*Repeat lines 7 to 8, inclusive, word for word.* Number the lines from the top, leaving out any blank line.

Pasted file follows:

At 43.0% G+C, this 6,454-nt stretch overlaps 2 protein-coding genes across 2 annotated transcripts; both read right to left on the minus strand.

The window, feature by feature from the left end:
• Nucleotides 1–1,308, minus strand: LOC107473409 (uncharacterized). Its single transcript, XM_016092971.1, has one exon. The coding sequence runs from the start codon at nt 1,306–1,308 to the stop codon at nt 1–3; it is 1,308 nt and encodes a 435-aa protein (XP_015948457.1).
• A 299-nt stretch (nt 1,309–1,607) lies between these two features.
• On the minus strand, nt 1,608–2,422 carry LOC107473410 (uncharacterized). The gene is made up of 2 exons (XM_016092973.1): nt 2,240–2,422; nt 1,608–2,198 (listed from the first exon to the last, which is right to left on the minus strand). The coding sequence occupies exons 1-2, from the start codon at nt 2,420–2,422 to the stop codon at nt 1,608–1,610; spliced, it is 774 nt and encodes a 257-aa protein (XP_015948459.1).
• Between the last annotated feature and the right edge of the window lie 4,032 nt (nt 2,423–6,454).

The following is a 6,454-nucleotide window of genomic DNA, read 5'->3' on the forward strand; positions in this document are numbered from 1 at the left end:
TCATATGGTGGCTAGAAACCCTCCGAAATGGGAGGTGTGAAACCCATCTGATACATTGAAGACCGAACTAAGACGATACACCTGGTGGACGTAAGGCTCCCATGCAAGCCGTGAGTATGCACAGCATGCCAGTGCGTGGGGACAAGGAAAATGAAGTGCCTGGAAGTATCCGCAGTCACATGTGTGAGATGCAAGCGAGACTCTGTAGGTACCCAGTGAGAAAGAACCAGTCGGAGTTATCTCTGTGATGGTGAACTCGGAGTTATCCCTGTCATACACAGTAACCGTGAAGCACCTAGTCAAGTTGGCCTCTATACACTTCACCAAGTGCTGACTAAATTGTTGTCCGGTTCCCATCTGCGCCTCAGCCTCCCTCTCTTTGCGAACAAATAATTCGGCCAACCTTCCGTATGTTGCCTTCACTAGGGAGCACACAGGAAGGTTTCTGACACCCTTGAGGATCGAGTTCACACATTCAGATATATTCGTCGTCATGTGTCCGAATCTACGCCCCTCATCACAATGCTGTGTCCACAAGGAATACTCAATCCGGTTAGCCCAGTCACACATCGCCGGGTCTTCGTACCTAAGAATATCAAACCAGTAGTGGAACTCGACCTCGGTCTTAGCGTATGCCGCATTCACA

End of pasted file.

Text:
The following is a 6,454-nucleotide window of genomic DNA, read 5'->3' on the forward strand; positions in this document are numbered from 1 at the left end:
TCATATGGTGGCTAGAAACCCTCCGAAATGGGAGGTGTGAAACCCATCTGATACATTGAAGACCGAACTAAGACGATACACCTGGTGGACGTAAGGCTCCCATGCAAGCCGTGAGTATGCACAGCATGCCAGTGCGTGGGGACAAGGAAAATGAAGTGCCTGGAAGTATCCGCAGTCACATGTGTGAGATGCAAGCGAGACTCTGTAGGTACCCAGTGAGAAAGAACCAGTCGGAGTTATCTCTGTGATGGTGAACTCGGAGTTATCCCTGTCATACACAGTAACCGTGAAGCACCTAGTCAAGTTGGCCTCTATACACTTCACCAAGTGCTGACTAAATTGTTGTCCGGTTCCCATCTGCGCCTCAGCCTCCCTCTCTTTGCGAACAAATAATTCGGCCAACCTTCCGTATGTTGCCTTCACTAGGGAGCACACAGGAAGGTTTCTGACACCCTTGAGGATCGAGTTCACACATTCAGATATATTCGTCGTCATGTGTCCGAATCTACGCCCCTCATCACAATGCTGTGTCCACAAGGAATACTCAATCCGGTTAGCCCAGTCACACATCGCCGGGTCTTCGTACCTAAGAATATCAAACCAGTAGTGGAACTCGACCTCGGTCTTAGCGTATGCCGCATTCACA